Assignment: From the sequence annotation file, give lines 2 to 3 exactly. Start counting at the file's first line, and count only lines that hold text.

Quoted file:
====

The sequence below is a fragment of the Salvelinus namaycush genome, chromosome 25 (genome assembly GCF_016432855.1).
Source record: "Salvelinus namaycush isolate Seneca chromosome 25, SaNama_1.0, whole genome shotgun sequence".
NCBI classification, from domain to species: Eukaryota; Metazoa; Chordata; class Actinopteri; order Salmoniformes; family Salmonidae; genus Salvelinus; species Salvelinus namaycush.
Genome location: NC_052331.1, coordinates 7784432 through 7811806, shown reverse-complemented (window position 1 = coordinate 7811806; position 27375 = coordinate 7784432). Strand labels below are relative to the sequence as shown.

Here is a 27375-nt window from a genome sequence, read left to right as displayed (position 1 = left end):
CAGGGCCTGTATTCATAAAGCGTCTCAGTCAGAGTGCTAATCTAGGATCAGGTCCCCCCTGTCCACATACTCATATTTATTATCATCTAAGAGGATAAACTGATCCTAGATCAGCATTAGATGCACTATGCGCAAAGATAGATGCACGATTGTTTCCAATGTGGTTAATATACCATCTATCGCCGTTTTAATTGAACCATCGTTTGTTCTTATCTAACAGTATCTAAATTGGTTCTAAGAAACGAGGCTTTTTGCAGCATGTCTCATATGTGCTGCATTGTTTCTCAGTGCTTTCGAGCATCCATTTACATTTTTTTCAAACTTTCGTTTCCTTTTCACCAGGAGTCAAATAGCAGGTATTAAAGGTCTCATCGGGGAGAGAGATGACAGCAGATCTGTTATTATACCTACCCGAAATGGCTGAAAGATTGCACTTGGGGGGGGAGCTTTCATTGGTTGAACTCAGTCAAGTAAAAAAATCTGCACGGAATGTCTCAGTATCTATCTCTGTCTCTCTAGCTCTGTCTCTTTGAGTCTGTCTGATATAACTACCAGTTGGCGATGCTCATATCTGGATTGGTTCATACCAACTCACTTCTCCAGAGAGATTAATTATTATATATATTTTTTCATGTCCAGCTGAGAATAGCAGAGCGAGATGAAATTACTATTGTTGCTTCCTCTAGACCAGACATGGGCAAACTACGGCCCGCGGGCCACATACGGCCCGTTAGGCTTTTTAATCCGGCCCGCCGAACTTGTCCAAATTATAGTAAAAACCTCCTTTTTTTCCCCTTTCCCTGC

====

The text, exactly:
Source record: "Salvelinus namaycush isolate Seneca chromosome 25, SaNama_1.0, whole genome shotgun sequence".
NCBI classification, from domain to species: Eukaryota; Metazoa; Chordata; class Actinopteri; order Salmoniformes; family Salmonidae; genus Salvelinus; species Salvelinus namaycush.